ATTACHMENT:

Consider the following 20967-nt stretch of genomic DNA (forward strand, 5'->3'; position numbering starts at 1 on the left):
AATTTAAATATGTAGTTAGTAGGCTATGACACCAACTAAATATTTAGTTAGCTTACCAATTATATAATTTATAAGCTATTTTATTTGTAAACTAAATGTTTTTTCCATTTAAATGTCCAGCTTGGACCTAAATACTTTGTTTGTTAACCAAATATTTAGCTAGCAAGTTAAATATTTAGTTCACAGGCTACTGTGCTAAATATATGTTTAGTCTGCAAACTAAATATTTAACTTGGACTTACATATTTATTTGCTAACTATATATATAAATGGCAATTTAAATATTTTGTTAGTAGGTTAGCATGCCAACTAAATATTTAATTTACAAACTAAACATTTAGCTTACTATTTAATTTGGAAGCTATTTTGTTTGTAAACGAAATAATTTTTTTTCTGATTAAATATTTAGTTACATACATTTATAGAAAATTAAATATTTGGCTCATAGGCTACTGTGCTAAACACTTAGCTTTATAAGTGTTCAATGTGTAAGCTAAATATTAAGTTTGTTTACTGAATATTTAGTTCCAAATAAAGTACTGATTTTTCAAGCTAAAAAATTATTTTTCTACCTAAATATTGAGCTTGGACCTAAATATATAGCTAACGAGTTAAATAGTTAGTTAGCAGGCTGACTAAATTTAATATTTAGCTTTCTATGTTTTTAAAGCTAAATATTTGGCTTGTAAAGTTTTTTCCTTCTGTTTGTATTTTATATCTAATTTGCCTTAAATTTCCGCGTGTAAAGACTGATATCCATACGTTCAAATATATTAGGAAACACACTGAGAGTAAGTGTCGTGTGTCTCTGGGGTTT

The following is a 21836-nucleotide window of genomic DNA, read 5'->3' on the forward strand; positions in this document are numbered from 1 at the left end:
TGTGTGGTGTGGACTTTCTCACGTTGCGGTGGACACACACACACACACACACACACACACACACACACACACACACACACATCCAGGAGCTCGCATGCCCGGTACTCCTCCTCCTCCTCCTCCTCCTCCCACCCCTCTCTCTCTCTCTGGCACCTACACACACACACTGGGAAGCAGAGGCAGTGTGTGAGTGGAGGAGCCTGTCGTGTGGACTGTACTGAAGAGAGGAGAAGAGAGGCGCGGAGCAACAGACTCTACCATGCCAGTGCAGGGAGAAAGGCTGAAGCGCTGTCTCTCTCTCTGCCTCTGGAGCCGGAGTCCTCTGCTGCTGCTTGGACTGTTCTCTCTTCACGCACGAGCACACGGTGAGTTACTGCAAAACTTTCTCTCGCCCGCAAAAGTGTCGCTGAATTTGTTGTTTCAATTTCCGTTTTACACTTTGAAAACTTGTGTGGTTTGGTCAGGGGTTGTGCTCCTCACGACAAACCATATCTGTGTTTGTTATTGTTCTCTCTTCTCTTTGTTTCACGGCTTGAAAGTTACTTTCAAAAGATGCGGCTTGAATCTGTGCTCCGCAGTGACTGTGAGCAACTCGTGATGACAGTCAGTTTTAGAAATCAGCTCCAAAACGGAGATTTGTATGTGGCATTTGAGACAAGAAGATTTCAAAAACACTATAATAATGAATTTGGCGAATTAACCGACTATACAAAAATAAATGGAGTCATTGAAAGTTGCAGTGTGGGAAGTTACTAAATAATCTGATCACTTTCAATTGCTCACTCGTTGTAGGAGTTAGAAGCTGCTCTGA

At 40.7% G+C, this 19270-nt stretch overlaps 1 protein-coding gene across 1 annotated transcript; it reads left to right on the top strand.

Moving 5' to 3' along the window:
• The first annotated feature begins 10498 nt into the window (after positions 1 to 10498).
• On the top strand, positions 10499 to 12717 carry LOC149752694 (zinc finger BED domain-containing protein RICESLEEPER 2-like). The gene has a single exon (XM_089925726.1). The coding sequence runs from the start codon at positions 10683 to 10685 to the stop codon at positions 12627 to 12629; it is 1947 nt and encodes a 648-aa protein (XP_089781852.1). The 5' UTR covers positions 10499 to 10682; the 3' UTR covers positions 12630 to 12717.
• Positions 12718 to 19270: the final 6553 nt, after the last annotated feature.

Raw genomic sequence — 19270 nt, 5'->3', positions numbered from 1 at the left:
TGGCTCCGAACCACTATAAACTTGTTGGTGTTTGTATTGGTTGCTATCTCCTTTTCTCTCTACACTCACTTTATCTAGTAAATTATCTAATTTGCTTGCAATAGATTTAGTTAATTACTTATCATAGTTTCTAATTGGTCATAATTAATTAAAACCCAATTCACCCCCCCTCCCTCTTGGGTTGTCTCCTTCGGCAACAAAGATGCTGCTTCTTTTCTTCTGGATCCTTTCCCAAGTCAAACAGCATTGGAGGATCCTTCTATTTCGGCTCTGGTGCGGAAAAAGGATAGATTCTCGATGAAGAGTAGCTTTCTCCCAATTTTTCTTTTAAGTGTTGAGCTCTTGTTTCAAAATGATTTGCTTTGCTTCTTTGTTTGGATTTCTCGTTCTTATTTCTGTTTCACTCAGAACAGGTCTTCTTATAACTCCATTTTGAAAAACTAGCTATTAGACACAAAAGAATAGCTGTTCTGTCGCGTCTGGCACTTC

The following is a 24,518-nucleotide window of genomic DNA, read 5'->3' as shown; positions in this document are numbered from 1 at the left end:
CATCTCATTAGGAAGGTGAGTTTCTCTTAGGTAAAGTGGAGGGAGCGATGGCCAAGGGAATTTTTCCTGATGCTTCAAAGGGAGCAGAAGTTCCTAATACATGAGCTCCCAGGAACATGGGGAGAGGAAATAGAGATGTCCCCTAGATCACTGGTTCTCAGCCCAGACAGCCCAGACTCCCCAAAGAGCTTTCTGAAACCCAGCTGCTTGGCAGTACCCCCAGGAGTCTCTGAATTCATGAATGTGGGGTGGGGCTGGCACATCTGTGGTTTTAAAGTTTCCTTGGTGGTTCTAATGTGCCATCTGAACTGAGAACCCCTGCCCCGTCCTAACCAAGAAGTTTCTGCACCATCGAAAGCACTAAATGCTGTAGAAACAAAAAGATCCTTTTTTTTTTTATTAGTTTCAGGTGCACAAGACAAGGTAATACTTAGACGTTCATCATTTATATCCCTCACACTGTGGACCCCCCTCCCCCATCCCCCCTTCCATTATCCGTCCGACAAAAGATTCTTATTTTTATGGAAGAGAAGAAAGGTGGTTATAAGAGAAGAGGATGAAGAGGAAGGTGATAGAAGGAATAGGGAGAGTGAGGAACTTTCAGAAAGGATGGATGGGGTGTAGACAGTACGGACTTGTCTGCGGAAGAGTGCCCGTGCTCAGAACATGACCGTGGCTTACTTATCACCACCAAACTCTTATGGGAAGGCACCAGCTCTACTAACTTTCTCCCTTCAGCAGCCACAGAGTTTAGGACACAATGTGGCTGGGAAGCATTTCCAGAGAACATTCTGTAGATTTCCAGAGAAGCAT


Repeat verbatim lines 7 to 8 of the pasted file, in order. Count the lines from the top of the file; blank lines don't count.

• The first annotated feature begins 10498 nt into the window (after positions 1 to 10498).
• On the top strand, positions 10499 to 12717 carry LOC149752694 (zinc finger BED domain-containing protein RICESLEEPER 2-like). The gene has a single exon (XM_089925726.1). The coding sequence runs from the start codon at positions 10683 to 10685 to the stop codon at positions 12627 to 12629; it is 1947 nt and encodes a 648-aa protein (XP_089781852.1). The 5' UTR covers positions 10499 to 10682; the 3' UTR covers positions 12630 to 12717.